Can visual cognitive neuroscience learn anything from the philosophy of language? Ambiguity and the topology of neural network models of multistable perception

Abstract

The Necker cube and the productive class of related stimuli involving multiple depth interpretations driven by corner-like line junctions are often taken to be ambiguous. This idea is normally taken to be as little in need of defense as the claim that the Necker cube gives rise to multiple distinct percepts. In the philosophy of language, it is taken to be a substantive question whether a stimulus that affords multiple interpretations is a case of ambiguity. If we take into account what have been identified as hallmark features of ambiguity and look at the empirical record, it appears that the Necker cube and related stimuli are not ambiguous. I argue that this raises problems for extant models of multistable perception in cognitive neuroscience insofar as they are purported to apply to these stimuli. Helpfully, similar considerations also yield reasons to suggest that the relevant models are well motivated for other instances of multistable perception. However, a different breed of model seems to be required for the Necker cube and related stimuli. I end with a sketch how one may go about designing such a model relying on oscillatory patters in neural firing. I suggest that distinctions normally confined to the philosophy of language are important for the study of perception, a perspective with a growing number of adherents.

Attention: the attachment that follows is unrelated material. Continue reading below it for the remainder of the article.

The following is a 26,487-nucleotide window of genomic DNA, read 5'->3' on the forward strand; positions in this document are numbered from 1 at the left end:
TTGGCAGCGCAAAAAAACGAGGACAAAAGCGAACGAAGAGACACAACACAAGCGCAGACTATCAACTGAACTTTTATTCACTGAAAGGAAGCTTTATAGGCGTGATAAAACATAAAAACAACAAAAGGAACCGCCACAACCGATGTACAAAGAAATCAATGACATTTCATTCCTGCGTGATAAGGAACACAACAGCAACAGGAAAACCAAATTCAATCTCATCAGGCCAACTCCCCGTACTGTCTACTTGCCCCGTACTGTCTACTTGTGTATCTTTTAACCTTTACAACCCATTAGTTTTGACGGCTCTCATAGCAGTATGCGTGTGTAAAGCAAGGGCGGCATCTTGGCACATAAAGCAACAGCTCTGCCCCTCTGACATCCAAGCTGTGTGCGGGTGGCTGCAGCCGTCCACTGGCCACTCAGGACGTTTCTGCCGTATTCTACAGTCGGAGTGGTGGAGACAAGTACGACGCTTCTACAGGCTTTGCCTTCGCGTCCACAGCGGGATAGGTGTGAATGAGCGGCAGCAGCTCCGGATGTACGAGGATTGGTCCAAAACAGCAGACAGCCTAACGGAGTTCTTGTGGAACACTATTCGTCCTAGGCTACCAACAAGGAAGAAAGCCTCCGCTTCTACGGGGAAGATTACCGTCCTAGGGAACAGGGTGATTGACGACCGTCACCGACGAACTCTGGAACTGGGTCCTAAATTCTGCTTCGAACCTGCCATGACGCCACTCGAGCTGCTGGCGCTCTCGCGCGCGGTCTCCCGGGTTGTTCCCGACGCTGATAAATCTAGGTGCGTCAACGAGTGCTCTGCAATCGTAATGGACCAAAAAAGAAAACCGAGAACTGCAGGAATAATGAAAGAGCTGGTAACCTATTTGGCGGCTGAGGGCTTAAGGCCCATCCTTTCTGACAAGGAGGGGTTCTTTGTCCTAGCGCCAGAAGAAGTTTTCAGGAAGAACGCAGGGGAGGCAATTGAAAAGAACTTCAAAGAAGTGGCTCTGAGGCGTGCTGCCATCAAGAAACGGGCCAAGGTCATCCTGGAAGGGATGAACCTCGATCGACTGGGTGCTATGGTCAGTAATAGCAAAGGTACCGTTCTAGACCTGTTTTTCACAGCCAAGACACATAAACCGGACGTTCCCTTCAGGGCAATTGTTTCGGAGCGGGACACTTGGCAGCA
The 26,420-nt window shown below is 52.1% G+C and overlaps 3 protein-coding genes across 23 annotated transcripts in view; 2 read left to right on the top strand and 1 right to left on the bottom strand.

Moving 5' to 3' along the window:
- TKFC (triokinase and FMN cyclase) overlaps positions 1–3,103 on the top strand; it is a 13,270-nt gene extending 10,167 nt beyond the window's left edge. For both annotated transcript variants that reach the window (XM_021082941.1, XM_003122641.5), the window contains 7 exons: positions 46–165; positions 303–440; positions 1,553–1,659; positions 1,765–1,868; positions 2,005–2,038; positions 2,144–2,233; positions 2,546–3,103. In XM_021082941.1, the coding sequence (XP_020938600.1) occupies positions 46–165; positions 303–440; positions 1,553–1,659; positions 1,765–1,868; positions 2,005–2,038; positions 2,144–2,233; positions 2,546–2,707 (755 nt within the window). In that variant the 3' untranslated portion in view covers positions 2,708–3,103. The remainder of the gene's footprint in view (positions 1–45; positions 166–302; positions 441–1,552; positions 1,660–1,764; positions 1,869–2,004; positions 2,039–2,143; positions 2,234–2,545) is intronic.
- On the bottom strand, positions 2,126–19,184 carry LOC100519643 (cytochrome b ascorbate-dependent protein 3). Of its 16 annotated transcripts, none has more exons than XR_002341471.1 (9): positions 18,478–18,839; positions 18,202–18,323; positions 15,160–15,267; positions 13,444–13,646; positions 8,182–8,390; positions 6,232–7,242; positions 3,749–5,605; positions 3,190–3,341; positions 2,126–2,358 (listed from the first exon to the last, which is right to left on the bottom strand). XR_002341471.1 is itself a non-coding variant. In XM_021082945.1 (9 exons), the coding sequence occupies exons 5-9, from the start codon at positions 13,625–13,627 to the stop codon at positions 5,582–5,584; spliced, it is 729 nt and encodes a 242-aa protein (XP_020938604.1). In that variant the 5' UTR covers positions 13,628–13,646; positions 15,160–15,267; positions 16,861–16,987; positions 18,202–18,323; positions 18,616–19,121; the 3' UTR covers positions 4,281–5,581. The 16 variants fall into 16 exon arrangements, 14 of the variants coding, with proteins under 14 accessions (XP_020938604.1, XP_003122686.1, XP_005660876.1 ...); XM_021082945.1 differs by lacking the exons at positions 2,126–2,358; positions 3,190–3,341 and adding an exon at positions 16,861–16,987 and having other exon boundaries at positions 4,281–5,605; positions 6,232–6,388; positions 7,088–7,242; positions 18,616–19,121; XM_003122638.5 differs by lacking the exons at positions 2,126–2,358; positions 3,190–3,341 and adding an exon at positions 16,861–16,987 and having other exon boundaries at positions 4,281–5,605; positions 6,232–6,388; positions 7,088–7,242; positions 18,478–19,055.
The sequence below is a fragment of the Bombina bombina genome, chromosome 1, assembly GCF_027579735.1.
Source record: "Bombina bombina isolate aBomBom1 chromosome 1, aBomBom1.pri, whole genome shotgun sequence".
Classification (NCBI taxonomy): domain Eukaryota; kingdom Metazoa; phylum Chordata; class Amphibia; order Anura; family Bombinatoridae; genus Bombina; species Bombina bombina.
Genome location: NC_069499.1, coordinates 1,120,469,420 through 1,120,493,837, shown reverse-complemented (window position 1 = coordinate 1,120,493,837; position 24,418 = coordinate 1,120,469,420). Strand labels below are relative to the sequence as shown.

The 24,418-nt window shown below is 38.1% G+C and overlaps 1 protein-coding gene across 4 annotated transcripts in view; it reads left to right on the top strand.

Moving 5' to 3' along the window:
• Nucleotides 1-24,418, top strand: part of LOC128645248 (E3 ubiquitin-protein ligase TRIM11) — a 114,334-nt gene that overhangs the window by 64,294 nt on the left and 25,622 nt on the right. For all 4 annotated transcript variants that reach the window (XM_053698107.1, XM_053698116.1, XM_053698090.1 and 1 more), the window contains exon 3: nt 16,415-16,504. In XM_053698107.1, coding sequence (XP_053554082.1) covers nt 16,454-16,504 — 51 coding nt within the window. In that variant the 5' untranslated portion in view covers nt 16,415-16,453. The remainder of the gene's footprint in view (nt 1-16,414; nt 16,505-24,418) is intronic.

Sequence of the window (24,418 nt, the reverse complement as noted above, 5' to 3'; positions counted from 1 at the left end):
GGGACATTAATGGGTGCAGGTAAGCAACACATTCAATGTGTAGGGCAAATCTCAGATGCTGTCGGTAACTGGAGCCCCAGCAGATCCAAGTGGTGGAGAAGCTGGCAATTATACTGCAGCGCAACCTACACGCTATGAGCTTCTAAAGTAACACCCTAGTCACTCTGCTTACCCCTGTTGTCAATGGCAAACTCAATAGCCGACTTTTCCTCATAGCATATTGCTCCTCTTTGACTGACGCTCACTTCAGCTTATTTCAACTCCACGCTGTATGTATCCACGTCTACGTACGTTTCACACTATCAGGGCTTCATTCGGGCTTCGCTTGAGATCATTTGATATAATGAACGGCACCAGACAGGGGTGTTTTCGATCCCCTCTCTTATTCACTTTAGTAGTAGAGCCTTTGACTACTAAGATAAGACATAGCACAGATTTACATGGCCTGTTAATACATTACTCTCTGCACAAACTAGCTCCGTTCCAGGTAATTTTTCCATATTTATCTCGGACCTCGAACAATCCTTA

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Notes

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    The term “ambiguity” may have other connotations that are not represented in these diagrams, but this is not important for the arguments to follow.

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Koralus, P. Can visual cognitive neuroscience learn anything from the philosophy of language? Ambiguity and the topology of neural network models of multistable perception. Synthese 193, 1409–1432 (2016). https://doi.org/10.1007/s11229-014-0518-y

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Keywords

  • Ambiguous figures
  • Nonspecificity
  • Neural models
  • Multistable perception
  • Necker cube
  • Communication-through-coherence (CTC) hypothesis
  • Attention